What we do:
The, relatively new, space industry offers us all enormous opportunities to make scientific discoveries and improve our knowledge of the earth.
But to make those advances, we first have a few engineering problems to solve. Putting satellites into space economically and getting them to function efficiently. And that's where OSS comes in.
Oxford Space Systems is developing a new generation of deployable structures for the space industry.
A deployable is a piece of engineering that unfurls from the side of a satellite once it is in orbit – things such as solar panels, antennas and boom systems.
The OSS approach is to use a new generation design techniques with a primary focus of developing innovative composite materials for the space environment.
One such development is a flexible carbon fibre OSS calls AstroTube. This new, highly flexible and foldable material uses origami techniques to fold down into a very compact unit.
Why we do it:
OSS engineers thrive on the challenges the space sector poses.
They are constantly pushing boundaries to create “deployables” lighter, less complex, more stowage-efficient.
Innovation means taking a non-obvious and often brave leap forward. Brave in the fact it will entail a company and financial risk.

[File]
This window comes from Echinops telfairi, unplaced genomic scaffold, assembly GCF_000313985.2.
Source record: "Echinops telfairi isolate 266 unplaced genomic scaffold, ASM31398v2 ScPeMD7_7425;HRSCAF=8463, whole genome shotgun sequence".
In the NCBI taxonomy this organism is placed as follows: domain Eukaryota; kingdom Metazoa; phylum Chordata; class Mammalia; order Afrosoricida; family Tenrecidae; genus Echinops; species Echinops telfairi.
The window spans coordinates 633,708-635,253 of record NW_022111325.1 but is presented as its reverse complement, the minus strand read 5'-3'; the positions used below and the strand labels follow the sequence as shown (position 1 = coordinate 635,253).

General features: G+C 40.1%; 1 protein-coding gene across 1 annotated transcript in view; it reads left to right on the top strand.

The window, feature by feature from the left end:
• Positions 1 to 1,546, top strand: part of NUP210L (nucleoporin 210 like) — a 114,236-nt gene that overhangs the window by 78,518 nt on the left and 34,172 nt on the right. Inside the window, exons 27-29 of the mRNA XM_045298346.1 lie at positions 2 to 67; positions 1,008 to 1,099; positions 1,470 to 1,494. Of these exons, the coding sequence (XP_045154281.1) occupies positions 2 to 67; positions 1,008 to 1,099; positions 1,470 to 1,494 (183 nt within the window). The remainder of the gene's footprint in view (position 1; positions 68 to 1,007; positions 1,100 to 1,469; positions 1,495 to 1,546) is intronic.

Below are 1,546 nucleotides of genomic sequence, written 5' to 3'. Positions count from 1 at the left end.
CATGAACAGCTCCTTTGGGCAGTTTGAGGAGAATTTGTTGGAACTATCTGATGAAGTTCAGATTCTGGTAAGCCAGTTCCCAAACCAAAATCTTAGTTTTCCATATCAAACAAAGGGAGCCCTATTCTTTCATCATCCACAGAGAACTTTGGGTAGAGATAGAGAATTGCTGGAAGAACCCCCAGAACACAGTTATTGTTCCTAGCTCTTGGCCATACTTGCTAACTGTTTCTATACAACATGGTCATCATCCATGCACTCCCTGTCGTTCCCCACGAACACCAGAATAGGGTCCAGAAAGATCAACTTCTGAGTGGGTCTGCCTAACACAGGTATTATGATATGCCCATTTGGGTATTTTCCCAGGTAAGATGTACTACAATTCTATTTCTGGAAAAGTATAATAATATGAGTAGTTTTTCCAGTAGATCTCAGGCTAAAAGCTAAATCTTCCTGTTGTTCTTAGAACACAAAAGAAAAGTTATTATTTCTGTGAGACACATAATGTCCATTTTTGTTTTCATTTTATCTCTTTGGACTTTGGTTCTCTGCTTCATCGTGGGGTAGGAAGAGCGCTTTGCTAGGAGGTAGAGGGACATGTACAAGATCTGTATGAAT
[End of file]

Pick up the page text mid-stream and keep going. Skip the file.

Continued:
Most OSS products are custom-built one-offs - with the huge investment cost and effort of launching a satellite they must work first time in space.
But when one is deployed miles above the earth, and works first time there is a real sense of satisfaction.
The People who do it:
OSS is a small, international, team of exceptionally bright engineers.
Education backgrounds are diverse but most are trained to PhD or Masters level typically in Mechanical Engineering, Computational Mechanics, Electronics, Information Technology, Robotics, Aeronautical Engineering, Space Technology, Astronautics and Material Sciences.
The team thrives by taking on new challenges which mean being adaptable in ideas and working closely with each other to make new designs work. No day is the same.
Into the Future:
Within the next decade or so 100s of large satellites and about 2,000 small satellites will be launched into Earth's orbit.
Satellites will continue to play a vital role in communications particularly as the world's mobility patterns change from driver-operated to autonomous vehicles.
Future satellites will focus on ocean data and monitoring the Earth's atmosphere.
Over 300 small satellites are expected to be put into low orbit for communications
OSS aims to be the leading global supplier of deployable space antennas and structures in this new space age.